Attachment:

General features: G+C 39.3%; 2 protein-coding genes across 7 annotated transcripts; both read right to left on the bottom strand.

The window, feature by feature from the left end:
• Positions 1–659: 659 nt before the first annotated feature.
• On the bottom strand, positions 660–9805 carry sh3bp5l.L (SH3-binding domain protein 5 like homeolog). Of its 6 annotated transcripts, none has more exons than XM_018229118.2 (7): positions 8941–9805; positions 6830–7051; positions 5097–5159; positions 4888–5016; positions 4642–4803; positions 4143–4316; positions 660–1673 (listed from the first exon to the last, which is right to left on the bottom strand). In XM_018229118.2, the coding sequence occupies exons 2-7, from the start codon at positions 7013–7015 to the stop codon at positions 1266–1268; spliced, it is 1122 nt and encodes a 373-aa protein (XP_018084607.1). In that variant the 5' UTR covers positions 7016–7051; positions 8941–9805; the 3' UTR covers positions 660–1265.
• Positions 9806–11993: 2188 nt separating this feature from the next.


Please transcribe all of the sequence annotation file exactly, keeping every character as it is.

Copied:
General features: G+C 39.3%; 2 protein-coding genes across 7 annotated transcripts; both read right to left on the bottom strand.

The window, feature by feature from the left end:
• Positions 1–659: 659 nt before the first annotated feature.
• On the bottom strand, positions 660–9805 carry sh3bp5l.L (SH3-binding domain protein 5 like homeolog). Of its 6 annotated transcripts, none has more exons than XM_018229118.2 (7): positions 8941–9805; positions 6830–7051; positions 5097–5159; positions 4888–5016; positions 4642–4803; positions 4143–4316; positions 660–1673 (listed from the first exon to the last, which is right to left on the bottom strand). In XM_018229118.2, the coding sequence occupies exons 2-7, from the start codon at positions 7013–7015 to the stop codon at positions 1266–1268; spliced, it is 1122 nt and encodes a 373-aa protein (XP_018084607.1). In that variant the 5' UTR covers positions 7016–7051; positions 8941–9805; the 3' UTR covers positions 660–1265.
• Positions 9806–11993: 2188 nt separating this feature from the next.